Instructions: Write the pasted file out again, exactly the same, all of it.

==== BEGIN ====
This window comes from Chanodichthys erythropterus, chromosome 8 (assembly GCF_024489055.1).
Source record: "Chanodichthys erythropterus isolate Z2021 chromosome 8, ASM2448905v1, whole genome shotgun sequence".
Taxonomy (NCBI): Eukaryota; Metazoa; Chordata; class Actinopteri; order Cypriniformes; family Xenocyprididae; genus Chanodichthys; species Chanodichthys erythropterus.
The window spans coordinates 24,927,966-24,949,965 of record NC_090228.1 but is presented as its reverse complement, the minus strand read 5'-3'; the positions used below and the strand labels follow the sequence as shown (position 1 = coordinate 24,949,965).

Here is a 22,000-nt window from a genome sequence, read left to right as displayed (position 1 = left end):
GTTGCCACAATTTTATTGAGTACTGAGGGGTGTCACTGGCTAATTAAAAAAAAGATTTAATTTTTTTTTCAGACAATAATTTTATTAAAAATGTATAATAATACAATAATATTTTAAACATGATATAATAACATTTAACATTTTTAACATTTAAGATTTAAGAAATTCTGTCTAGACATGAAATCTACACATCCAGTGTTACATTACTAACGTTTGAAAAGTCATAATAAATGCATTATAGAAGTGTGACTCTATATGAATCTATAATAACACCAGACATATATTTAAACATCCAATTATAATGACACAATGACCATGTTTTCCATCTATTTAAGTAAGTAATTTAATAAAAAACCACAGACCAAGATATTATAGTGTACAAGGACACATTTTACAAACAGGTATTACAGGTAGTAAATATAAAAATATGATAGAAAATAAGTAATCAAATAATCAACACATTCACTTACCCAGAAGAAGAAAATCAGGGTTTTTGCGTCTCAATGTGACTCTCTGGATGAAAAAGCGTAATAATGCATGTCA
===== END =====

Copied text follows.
This window comes from Chanodichthys erythropterus, chromosome 8 (assembly GCF_024489055.1).
Source record: "Chanodichthys erythropterus isolate Z2021 chromosome 8, ASM2448905v1, whole genome shotgun sequence".
Taxonomy (NCBI): Eukaryota; Metazoa; Chordata; class Actinopteri; order Cypriniformes; family Xenocyprididae; genus Chanodichthys; species Chanodichthys erythropterus.
The window spans coordinates 24,927,966-24,949,965 of record NC_090228.1 but is presented as its reverse complement, the minus strand read 5'-3'; the positions used below and the strand labels follow the sequence as shown (position 1 = coordinate 24,949,965).

Here is a 22,000-nt window from a genome sequence, read left to right as displayed (position 1 = left end):
GTTGCCACAATTTTATTGAGTACTGAGGGGTGTCACTGGCTAATTAAAAAAAAGATTTAATTTTTTTTTCAGACAATAATTTTATTAAAAATGTATAATAATACAATAATATTTTAAACATGATATAATAACATTTAACATTTTTAACATTTAAGATTTAAGAAATTCTGTCTAGACATGAAATCTACACATCCAGTGTTACATTACTAACGTTTGAAAAGTCATAATAAATGCATTATAGAAGTGTGACTCTATATGAATCTATAATAACACCAGACATATATTTAAACATCCAATTATAATGACACAATGACCATGTTTTCCATCTATTTAAGTAAGTAATTTAATAAAAAACCACAGACCAAGATATTATAGTGTACAAGGACACATTTTACAAACAGGTATTACAGGTAGTAAATATAAAAATATGATAGAAAATAAGTAATCAAATAATCAACACATTCACTTACCCAGAAGAAGAAAATCAGGGTTTTTGCGTCTCAATGTGACTCTCTGGATGAAAAAGCGTAATAATGCATGTCA